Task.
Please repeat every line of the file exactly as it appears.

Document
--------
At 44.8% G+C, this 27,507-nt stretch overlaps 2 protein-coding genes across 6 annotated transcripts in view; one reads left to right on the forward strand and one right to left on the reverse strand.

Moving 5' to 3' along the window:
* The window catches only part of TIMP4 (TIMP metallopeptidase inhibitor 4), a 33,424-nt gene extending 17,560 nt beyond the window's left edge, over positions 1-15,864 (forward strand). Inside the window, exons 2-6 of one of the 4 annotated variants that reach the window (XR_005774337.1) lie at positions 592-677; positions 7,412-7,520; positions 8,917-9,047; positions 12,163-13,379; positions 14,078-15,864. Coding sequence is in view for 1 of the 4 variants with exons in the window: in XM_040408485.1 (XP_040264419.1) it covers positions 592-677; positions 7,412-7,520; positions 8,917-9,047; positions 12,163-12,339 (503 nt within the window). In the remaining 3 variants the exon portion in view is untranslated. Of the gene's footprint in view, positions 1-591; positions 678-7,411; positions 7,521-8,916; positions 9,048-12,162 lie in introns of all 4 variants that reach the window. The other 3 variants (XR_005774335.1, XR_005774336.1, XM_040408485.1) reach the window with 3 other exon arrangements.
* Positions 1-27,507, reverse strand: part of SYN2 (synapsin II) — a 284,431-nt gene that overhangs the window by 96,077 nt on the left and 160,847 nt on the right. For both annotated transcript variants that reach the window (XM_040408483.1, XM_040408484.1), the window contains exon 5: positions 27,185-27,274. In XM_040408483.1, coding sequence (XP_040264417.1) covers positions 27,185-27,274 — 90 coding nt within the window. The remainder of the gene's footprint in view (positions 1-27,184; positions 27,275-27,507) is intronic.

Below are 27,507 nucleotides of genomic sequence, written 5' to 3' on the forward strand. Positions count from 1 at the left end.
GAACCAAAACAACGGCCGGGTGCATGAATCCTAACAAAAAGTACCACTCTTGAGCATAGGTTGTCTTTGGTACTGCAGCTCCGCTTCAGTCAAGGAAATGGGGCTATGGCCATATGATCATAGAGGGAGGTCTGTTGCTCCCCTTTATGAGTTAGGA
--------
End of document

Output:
At 44.8% G+C, this 27,507-nt stretch overlaps 2 protein-coding genes across 6 annotated transcripts in view; one reads left to right on the forward strand and one right to left on the reverse strand.

Moving 5' to 3' along the window:
* The window catches only part of TIMP4 (TIMP metallopeptidase inhibitor 4), a 33,424-nt gene extending 17,560 nt beyond the window's left edge, over positions 1-15,864 (forward strand). Inside the window, exons 2-6 of one of the 4 annotated variants that reach the window (XR_005774337.1) lie at positions 592-677; positions 7,412-7,520; positions 8,917-9,047; positions 12,163-13,379; positions 14,078-15,864. Coding sequence is in view for 1 of the 4 variants with exons in the window: in XM_040408485.1 (XP_040264419.1) it covers positions 592-677; positions 7,412-7,520; positions 8,917-9,047; positions 12,163-12,339 (503 nt within the window). In the remaining 3 variants the exon portion in view is untranslated. Of the gene's footprint in view, positions 1-591; positions 678-7,411; positions 7,521-8,916; positions 9,048-12,162 lie in introns of all 4 variants that reach the window. The other 3 variants (XR_005774335.1, XR_005774336.1, XM_040408485.1) reach the window with 3 other exon arrangements.
* Positions 1-27,507, reverse strand: part of SYN2 (synapsin II) — a 284,431-nt gene that overhangs the window by 96,077 nt on the left and 160,847 nt on the right. For both annotated transcript variants that reach the window (XM_040408483.1, XM_040408484.1), the window contains exon 5: positions 27,185-27,274. In XM_040408483.1, coding sequence (XP_040264417.1) covers positions 27,185-27,274 — 90 coding nt within the window. The remainder of the gene's footprint in view (positions 1-27,184; positions 27,275-27,507) is intronic.

Below are 27,507 nucleotides of genomic sequence, written 5' to 3' on the forward strand. Positions count from 1 at the left end.
GAACCAAAACAACGGCCGGGTGCATGAATCCTAACAAAAAGTACCACTCTTGAGCATAGGTTGTCTTTGGTACTGCAGCTCCGCTTCAGTCAAGGAAATGGGGCTATGGCCATATGATCATAGAGGGAGGTCTGTTGCTCCCCTTTATGAGTTAGGA